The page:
Friday, August 10, 2018

Rest Steps (OR Day 2 of Return to Pastorland Post-Sabbatical)

Way down the list of Colorado’s Top 100 peaks is Mount Silverheels ranking 96th. Over supper one cold winter evening, our friends and Rob and I concocted a master plan to climb said peak. Two of our friends are mountaineers with the gear and peak tally befitting the title. The rest of us are not. July rolled around and we started throwing around the euphemism “Gentle Giant” to describe Mount Silverheels. I’m not entirely sure what I thought it was going to be like but I’m pretty sure I’d lulled myself into complacency. This will come as no surprise to anyone but that thing was a beast. A huge, green, rocky beast that steepened as the top loomed. 

About a mile before the top, one of our mountaineer friends coached us through rest steps. The gist is that you can make it to the top of just about anything if you slow your steps way down, resting briefly between each one. Picture a slow bridal march and you get the idea. Rest steps were key to my bagging the peak. We all made it. A glorious, 360 degree view of peaks and valleys, blue sky, and puffy white clouds, not a thunderstorm in sight. 

Rest steps. (Don’t be surprised if they show up in a sermon.) The experience has me thinking about life in general and my work in particular. And, of course, sabbatical. I’m beyond grateful for the recent sabbatical that is a significant “rest step” in my pastoral call with the people of Augustana. It’s given me time to literally rest. And it’s given me time to think about how we take rest steps together as Jesus people in a world longing for hope. 

Sunday worship is one such rest step for me. My first day back in the office, I asked Cindy (intrepid organist) to accompany me through practicing the prayer chants for communion. It’d been awhile, you know. Cindy played the cue notes and I sang, “The Lord be with you…” I barely made it through “Lift up your hearts…” My throat tightened and my eyes welled. My second day back and I’m in my office writing this piece. I’ve missed being in the rest step of worship with these dear people and I’m glad to be back, looking forward to Sunday and more. 

Rest steps in progress...

Mount Silverheels 13,329'/4,215m (Prominence 2,283')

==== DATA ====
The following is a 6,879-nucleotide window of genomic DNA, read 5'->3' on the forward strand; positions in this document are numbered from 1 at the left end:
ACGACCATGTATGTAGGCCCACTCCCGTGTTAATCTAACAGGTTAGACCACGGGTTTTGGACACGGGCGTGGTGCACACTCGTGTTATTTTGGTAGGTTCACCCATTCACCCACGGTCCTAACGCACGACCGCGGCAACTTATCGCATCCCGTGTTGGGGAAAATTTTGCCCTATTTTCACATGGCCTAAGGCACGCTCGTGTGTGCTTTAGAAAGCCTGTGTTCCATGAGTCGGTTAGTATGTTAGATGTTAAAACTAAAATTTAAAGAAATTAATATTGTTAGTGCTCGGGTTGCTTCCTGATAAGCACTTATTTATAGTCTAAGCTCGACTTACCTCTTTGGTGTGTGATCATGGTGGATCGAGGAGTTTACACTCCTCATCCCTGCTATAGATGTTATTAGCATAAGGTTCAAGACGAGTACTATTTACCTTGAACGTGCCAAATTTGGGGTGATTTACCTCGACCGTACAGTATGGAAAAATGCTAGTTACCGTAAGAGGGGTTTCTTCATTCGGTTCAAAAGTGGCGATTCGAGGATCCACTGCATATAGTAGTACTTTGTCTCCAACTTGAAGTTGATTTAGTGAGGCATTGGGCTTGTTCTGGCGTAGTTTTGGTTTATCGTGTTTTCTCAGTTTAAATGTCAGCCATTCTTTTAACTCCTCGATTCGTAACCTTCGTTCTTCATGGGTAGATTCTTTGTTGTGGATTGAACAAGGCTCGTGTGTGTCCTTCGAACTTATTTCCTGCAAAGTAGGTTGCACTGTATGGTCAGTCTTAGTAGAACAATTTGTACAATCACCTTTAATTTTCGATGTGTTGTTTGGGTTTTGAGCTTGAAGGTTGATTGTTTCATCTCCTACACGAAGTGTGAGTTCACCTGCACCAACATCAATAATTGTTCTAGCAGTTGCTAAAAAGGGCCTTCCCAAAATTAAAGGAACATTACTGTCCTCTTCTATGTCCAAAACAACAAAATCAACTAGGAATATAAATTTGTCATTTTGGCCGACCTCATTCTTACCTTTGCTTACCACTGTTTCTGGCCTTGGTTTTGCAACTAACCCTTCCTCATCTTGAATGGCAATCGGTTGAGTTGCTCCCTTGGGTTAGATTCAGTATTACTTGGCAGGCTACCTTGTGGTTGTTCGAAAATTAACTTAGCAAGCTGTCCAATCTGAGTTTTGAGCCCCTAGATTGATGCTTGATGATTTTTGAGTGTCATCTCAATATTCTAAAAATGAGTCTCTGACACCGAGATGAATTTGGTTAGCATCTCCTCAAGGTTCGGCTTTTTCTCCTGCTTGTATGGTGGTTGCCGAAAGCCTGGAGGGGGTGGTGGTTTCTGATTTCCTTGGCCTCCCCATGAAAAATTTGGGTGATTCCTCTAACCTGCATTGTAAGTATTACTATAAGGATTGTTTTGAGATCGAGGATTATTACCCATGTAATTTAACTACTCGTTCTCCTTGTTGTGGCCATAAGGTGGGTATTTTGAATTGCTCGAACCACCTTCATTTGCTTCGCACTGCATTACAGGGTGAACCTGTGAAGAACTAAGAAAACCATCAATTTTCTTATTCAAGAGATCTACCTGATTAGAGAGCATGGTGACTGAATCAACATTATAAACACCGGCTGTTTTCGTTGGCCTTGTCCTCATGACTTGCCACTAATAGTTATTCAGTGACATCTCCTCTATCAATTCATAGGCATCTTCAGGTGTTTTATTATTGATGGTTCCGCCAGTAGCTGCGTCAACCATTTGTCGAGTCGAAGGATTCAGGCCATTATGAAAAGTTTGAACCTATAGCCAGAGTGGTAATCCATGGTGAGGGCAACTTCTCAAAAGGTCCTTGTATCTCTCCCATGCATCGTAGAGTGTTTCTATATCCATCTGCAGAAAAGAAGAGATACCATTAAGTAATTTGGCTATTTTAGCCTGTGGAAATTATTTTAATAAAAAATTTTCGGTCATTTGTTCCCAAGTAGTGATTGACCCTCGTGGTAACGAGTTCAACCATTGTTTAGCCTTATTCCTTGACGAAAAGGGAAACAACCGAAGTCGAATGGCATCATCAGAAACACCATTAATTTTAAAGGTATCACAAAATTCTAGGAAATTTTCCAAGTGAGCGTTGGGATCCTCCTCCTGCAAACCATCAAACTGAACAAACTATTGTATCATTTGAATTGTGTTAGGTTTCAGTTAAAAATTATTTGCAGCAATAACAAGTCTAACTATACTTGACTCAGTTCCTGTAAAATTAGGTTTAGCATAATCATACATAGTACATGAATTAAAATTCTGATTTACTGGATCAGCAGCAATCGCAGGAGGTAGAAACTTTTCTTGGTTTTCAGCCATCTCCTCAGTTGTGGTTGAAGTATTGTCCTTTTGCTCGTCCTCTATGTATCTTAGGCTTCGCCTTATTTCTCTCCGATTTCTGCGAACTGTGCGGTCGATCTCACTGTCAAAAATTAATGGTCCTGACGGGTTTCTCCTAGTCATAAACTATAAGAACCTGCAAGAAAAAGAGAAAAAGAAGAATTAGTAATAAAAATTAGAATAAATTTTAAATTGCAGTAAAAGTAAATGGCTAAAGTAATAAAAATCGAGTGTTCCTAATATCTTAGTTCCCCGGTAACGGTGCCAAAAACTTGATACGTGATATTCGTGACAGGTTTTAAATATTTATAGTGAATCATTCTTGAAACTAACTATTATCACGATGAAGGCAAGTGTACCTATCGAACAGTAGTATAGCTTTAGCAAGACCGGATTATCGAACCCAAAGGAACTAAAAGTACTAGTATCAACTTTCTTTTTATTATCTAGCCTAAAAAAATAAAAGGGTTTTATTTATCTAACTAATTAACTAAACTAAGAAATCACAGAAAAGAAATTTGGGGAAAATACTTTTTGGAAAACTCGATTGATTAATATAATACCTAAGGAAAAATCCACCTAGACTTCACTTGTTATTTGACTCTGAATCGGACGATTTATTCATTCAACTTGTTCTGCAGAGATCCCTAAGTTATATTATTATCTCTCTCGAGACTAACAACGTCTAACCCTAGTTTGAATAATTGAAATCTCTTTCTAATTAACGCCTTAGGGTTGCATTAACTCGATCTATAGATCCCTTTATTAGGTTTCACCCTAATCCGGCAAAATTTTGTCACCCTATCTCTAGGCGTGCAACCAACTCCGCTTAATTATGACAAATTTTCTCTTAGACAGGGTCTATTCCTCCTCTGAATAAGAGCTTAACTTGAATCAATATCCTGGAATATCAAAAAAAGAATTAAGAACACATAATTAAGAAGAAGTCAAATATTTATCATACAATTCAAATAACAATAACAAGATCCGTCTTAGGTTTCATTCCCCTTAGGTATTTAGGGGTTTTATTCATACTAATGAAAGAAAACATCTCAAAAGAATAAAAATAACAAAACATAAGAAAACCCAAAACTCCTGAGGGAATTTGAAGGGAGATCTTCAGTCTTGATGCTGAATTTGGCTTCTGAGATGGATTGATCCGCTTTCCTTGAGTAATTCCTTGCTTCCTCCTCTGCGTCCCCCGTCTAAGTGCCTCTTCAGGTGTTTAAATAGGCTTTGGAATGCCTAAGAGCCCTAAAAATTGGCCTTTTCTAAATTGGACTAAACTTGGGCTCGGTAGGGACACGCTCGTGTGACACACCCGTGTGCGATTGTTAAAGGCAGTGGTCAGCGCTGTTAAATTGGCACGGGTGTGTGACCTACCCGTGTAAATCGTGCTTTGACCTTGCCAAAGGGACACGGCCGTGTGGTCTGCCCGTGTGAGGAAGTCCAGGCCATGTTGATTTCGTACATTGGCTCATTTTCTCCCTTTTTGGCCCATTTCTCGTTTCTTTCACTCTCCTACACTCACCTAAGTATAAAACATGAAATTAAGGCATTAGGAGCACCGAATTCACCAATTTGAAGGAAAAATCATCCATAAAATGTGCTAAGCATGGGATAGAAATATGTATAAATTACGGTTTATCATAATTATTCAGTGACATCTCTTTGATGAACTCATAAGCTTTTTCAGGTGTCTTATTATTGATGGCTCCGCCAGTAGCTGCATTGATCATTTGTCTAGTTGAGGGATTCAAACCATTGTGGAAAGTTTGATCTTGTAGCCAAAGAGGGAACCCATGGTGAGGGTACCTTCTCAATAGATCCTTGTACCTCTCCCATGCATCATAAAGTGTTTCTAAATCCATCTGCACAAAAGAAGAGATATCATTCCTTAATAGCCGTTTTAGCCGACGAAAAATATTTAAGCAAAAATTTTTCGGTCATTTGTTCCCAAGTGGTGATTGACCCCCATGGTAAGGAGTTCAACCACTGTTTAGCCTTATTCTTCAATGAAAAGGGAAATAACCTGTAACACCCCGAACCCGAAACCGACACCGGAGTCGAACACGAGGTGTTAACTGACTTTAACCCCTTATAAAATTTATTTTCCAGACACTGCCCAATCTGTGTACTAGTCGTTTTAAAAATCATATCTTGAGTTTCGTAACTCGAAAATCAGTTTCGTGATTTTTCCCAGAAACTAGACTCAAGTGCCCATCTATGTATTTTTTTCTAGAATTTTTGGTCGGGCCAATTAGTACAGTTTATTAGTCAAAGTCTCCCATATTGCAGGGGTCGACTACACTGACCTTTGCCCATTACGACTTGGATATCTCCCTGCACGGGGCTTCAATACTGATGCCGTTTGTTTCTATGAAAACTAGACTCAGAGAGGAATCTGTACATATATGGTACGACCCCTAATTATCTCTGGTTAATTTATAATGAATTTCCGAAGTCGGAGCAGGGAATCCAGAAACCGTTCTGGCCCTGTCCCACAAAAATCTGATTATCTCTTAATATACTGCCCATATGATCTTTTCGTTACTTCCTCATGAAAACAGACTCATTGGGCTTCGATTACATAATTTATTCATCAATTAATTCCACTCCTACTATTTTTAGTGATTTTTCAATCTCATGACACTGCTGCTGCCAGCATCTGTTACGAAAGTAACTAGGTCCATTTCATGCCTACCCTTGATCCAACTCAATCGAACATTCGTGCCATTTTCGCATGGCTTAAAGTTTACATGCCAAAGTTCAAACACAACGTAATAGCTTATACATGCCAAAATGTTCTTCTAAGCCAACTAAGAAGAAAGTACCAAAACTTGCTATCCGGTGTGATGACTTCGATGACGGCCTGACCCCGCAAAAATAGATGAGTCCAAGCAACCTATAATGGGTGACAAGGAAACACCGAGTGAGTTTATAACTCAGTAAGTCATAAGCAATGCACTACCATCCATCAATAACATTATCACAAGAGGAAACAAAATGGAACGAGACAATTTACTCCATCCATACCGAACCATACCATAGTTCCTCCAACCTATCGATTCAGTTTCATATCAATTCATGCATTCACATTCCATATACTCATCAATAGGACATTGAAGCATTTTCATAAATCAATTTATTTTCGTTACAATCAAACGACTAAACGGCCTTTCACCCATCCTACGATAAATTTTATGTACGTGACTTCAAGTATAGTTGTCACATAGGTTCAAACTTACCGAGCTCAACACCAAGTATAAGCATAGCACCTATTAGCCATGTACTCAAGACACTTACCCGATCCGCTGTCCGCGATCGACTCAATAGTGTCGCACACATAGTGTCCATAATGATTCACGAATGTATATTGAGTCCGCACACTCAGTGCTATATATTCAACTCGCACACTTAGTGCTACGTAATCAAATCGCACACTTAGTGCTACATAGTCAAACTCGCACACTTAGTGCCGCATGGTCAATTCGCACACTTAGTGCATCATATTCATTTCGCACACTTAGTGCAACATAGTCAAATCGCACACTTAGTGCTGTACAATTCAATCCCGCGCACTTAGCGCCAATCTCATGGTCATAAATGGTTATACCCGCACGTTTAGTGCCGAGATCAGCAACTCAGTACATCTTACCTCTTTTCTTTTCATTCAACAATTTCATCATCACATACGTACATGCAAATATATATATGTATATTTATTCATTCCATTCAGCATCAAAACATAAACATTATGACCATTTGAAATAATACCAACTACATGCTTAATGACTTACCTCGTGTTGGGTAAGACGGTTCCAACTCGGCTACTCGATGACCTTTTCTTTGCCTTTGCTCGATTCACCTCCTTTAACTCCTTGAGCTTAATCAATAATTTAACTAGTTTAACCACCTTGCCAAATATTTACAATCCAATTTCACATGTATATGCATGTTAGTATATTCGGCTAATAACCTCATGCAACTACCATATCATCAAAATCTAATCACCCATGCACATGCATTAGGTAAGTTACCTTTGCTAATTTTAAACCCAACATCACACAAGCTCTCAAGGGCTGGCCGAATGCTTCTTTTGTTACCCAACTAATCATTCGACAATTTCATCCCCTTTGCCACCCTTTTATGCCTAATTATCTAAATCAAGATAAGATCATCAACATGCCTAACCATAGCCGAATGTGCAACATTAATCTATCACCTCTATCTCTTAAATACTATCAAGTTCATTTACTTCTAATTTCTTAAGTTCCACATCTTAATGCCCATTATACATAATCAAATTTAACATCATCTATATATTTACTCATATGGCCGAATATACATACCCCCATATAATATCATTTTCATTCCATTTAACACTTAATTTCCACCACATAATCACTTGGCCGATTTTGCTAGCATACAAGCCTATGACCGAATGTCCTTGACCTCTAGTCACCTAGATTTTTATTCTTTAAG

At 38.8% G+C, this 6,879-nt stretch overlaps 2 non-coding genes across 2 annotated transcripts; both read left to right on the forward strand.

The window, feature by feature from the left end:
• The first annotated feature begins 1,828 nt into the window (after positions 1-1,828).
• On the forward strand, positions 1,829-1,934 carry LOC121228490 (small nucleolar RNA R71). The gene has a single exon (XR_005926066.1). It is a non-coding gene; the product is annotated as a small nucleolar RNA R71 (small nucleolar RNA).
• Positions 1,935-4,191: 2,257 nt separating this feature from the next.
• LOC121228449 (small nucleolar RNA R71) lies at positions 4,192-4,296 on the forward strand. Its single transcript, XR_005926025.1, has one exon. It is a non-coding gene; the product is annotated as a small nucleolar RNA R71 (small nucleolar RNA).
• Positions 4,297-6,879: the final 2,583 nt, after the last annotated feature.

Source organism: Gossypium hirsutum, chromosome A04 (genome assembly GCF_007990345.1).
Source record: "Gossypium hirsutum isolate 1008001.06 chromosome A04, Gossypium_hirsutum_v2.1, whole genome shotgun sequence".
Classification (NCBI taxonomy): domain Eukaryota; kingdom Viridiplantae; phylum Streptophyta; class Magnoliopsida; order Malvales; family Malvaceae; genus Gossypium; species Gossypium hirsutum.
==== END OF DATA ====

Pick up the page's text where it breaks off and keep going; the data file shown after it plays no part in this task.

💕

Monday, May 28, 2018

Military Deaths, Murphy, and Memorial Day

"Okay guys, listen to Navy Lieutenant Murphy's story while we wrap up with pigeon stretches." Our coach read us the details of how 29 year old LT Murphy lost his life in Afghanistan. [Click here to read it.]  His favorite CrossFit workout was renamed in his honor posthumously and more recently the Murphy workout became a Memorial Day tradition.

Run 1 mile
100 pull-ups
200 push-ups
300 air squats
Run 1 mile
*With a 20lb Vest or Body Armor

I'd never done it but it was my friend Susan's birthday so we teamed up to each do half.  Mine takes more mods to get through with ring rows and knee push-ups. Regardless, we did what we showed up to do.

Whether heading with my family over to the U.S. Marine Corps Memorial in Golden or showing up to do a Hero WOD, it's a good moment for me to pause in gratitude about the commitment that soldiers make on behalf of those of us who are not soldiers. I admit that I'm a sucker for homecoming reunion videos between soldiers and their families as well as the videos where soldiers talk about the freedoms they believe they are protecting.  The price they pay is ordinate for whatever benefit they receive.

I recently heard an NPR report about a cross-partisan group that has formed to support veterans in running for Congress [listen here].  Military Veteran politicians tend to favor diplomatic strategies over military intervention at higher numbers than their civilian counterparts. They know the cost of war at a deeply personal level.  I appreciate anyone working long hours to prevent the kinds of deaths experienced by LT Murphy, his fellow fallen soldiers, and their families.  Young people dying on my behalf in this way is overwhelming and humbling.  Young people dying in wars with fewer of the decision-making politicians ever having lived through or fought in one is questionable.

My larger family includes veterans (brother, stepfather, and father) and active duty military (cousin) but no one has died in active duty.  I'm open to conversations that honor the military and also challenge the institution to do better by the people affected by them.  That's consistent across institutions by the way - church, government, schools, banks, manufacturing, law enforcement, etc. It's pretty much consistent with my tradition's theology that we are simultaneously saint and sinner [simul iustus et peccator].

Today, though, I'm grateful for the young people who have given their lives for freedoms that I can so easily take for granted.


"Greater love has no one than this; to lay down one's life for one's friends."  (Bible verse: John 15:13)

Sunday, May 27, 2018